Popular Science Monthly/Volume 56/February 1900/President Jordan's Neminism

Office of the President, Leland Stanford Junior University,
Palo Alto, Cal.
Post Office, Stanford University.

Dear Dr. Youmans:

The inclosed, from an anonymous but appreciative source, may interest you. It is doubtless true that the philosophy of feminism goes back to India, through Hegel and Plato, but the high priestess does not know this. She made it all out of her own head.

Truly yours,
David S. Jordan.

The University of Mentiphysics,
Lynn, Mass.,
December 6, 1899.
President David Starr Jordan, Leland Stanford University, California.

Sir: I have before me the last issue of one of our two or three great scientific magazines, in which Mr. Giddings lays down the exact method we are to follow in sociology, thereby creating the pleasing impression that hereafter he intends to stick to it himself. But, sir, I wish to say, as a student of "feminism," as you call it, that my emotions were far less agreeable on perusing your brilliant plagiarism, the doctrine of Nihil nemini nocet, an aphorism which apparently you wish to make rival the Cogito ergo sum of the Cartesian philosophy. I will concede to you (I being, as it is perhaps necessary for me to remark, a literary person) the undoubted right all real literary persons have of appropriating everything of a literary nature that they can lay their hands upon; but, while we are in perfect harmony upon this occasion, in regard to that point, I regret to insist that the thing must be done judiciously—that is the art. Any mere plebeian can accumulate facts—that is the raison d'être of the plebeian; his duty is to work—but the real ethereal literary man, such as the monthly magazines nourish, must disdain facts and theories and the truth, and must float in the pure, soft twilight of his own imagination while he writes about people who never existed, in a language which nobody can understand. Yet, sir, in your unblushing appropriation of the late Professor Hegel's dictum of Sein und nicht Sein sind dieselbe (which I presume you, sir, to exculpate yourself, will swear you do not understand), and in your changing that immortal antithesis to your Nihil nemini nocet—in doing all this I declare that you have violated one of the most sacred principles, in fact, the very essence of "Neminism; for to say, as you have said, that nothing hurts nobody, is to say a very dull, prosaic, vulgar fact which any fool can understand; but to say that "to be and not to be are the same" is to say something that is not only very beautiful, but, what is far more to the point, is likewise utterly incomprehensible; yet to do this is the essence of Neminism, as you yourself have shown.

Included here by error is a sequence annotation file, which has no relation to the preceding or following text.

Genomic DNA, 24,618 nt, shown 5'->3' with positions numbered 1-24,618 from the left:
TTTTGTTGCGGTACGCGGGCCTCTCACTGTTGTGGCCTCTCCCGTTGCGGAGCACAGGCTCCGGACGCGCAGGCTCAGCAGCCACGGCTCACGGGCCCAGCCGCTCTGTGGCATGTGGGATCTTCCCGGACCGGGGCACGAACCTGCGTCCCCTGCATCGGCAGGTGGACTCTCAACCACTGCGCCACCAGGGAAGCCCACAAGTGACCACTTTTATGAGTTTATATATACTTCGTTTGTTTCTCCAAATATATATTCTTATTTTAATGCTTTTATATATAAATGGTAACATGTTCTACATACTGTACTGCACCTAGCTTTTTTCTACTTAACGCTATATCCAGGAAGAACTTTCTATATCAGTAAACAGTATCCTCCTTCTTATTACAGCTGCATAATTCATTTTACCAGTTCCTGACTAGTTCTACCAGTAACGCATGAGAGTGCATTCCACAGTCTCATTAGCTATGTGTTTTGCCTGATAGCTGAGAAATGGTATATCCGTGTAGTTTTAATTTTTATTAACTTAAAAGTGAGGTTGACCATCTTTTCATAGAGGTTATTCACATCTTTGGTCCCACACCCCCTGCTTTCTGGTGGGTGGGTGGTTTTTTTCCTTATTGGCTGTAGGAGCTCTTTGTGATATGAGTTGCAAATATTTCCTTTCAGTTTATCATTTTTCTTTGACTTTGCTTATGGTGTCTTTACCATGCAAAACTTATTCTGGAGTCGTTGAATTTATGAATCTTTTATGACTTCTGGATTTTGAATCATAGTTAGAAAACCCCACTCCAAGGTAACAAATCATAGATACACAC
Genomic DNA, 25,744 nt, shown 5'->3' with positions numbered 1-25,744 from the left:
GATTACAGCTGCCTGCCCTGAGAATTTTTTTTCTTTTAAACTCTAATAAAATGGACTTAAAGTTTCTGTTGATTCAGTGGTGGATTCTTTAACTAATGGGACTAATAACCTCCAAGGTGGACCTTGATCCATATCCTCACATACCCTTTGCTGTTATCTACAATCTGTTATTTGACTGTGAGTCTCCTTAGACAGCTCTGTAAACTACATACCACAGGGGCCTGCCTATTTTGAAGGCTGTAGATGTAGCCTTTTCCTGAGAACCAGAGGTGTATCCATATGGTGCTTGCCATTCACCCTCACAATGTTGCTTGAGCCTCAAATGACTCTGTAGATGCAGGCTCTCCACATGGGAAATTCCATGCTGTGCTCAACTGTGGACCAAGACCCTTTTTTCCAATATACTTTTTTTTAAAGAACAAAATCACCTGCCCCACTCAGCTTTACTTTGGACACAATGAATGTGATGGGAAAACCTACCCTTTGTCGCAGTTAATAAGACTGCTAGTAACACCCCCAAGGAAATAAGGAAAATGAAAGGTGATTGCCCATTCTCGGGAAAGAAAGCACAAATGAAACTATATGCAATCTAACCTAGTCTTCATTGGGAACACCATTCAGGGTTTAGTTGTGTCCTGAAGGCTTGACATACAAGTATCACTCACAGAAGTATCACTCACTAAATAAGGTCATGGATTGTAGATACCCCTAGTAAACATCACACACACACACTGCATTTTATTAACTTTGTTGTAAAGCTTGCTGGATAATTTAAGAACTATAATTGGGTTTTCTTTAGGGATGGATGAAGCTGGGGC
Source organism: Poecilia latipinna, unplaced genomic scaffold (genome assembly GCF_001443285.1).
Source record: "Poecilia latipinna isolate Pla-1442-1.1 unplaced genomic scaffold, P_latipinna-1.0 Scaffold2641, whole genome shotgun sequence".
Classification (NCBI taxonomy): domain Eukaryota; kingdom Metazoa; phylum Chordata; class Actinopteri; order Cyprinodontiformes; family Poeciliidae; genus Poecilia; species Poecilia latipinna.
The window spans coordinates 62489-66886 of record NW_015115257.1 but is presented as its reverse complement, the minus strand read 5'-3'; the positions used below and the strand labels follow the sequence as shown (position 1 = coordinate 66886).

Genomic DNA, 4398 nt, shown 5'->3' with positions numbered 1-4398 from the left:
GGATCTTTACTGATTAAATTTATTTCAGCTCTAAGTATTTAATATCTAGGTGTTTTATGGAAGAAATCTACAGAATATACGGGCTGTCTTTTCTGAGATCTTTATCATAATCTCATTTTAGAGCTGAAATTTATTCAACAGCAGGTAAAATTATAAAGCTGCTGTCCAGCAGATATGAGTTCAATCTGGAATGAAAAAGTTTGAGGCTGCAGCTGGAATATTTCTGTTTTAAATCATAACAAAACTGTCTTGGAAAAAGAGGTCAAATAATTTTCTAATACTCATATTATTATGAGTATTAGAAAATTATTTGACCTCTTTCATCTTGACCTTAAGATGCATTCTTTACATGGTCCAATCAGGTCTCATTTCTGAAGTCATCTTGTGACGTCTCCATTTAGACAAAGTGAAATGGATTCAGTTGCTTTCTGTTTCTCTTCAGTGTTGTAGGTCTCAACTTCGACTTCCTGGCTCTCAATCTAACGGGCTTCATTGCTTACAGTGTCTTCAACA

As a confirmed Neminist glorying in his Neminism, as Pascal's Father Joseph, the Jesuit, gloried in "interpretation" of the words "murder" and "charity," I am, sir (and I hope my frequent use of this monosyllable will not annoy you, for the first feminist, Plato, uses Ω Σωκρατες quite as frequently, though his expression requires four times as much wind or space as mine), I say, then, that I am always anxious to be thought well of by people who are on top or are getting there, in order, to use your own undignified and cruel metaphor in the Rev. Mr. Lyman Abbott's journal of news and Christianity, that I may continue "to hold down" my position as the janitor and Professor of Leibnitzian Monadology in the University of Mentiphysics. But there are times, sir, when even a Neminist rises above his interest, and, like Richelieu in the play, exchanges the lion's and the fox's skins. In short, I beg to inform you that I believe that you, seeing the growing attachment of the vulgar mob for the Wissenshaftliche Pädagogie of the Robinson Crusoeans or concentrationists, have had the thought to sap the foundations of their success by vulgarizing our noble monopoly of feministic science, and I should not be at all surprised to see your name, after a little, as the editor of a "Journal of Psycho-Materno-Kinder Apperceptics," or of a strictly American "Great Educator Series," beginning with Pontiac and ending with Jim Fiske.